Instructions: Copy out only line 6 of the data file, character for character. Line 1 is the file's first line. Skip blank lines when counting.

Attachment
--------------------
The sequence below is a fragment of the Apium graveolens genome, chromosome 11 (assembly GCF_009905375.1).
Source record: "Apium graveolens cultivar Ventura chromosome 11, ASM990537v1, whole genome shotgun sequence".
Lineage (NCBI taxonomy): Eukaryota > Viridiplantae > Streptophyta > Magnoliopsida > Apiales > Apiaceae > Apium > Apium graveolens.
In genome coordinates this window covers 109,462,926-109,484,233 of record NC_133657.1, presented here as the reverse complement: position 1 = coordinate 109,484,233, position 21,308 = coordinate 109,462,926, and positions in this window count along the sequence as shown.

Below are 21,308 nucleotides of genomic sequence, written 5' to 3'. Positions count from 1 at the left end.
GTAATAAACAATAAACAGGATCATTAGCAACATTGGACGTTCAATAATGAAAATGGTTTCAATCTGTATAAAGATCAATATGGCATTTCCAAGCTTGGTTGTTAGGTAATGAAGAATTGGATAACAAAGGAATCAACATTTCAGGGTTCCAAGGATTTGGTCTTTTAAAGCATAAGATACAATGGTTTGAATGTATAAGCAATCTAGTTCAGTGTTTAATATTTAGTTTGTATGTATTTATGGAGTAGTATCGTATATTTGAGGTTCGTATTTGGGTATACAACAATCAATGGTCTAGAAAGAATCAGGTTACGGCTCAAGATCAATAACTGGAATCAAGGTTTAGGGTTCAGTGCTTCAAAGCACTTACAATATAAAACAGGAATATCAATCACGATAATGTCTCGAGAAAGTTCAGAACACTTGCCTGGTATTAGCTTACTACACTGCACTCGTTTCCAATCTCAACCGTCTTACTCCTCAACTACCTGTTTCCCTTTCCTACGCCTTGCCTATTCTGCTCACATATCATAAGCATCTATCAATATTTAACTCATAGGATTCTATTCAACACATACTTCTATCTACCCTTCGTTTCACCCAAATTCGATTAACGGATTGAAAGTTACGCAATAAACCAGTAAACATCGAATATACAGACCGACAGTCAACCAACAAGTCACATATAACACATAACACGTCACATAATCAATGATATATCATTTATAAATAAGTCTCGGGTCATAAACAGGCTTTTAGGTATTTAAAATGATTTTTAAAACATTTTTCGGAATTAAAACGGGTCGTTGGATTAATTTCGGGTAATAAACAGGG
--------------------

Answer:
GTAATAAACAATAAACAGGATCATTAGCAACATTGGACGTTCAATAATGAAAATGGTTTCAATCTGTATAAAGATCAATATGGCATTTCCAAGCTTGGTTGTTAGGTAATGAAGAATTGGATAACAAAGGAATCAACATTTCAGGGTTCCAAGGATTTGGTCTTTTAAAGCATAAGATACAATGGTTTGAATGTATAAGCAATCTAGTTCAGTGTTTAATATTTAGTTTGTATGTATTTATGGAGTAGTATCGTATATTTGAGGTTCGTATTTGGGTATACAACAATCAATGGTCTAGAAAGAATCAGGTTACGGCTCAAGATCAATAACTGGAATCAAGGTTTAGGGTTCAGTGCTTCAAAGCACTTACAATATAAAACAGGAATATCAATCACGATAATGTCTCGAGAAAGTTCAGAACACTTGCCTGGTATTAGCTTACTACACTGCACTCGTTTCCAATCTCAACCGTCTTACTCCTCAACTACCTGTTTCCCTTTCCTACGCCTTGCCTATTCTGCTCACATATCATAAGCATCTATCAATATTTAACTCATAGGATTCTATTCAACACATACTTCTATCTACCCTTCGTTTCACCCAAATTCGATTAACGGATTGAAAGTTACGCAATAAACCAGTAAACATCGAATATACAGACCGACAGTCAACCAACAAGTCACATATAACACATAACACGTCACATAATCAATGATATATCATTTATAAATAAGTCTCGGGTCATAAACAGGCTTTTAGGTATTTAAAATGATTTTTAAAACATTTTTCGGAATTAAAACGGGTCGTTGGATTAATTTCGGGTAATAAACAGGG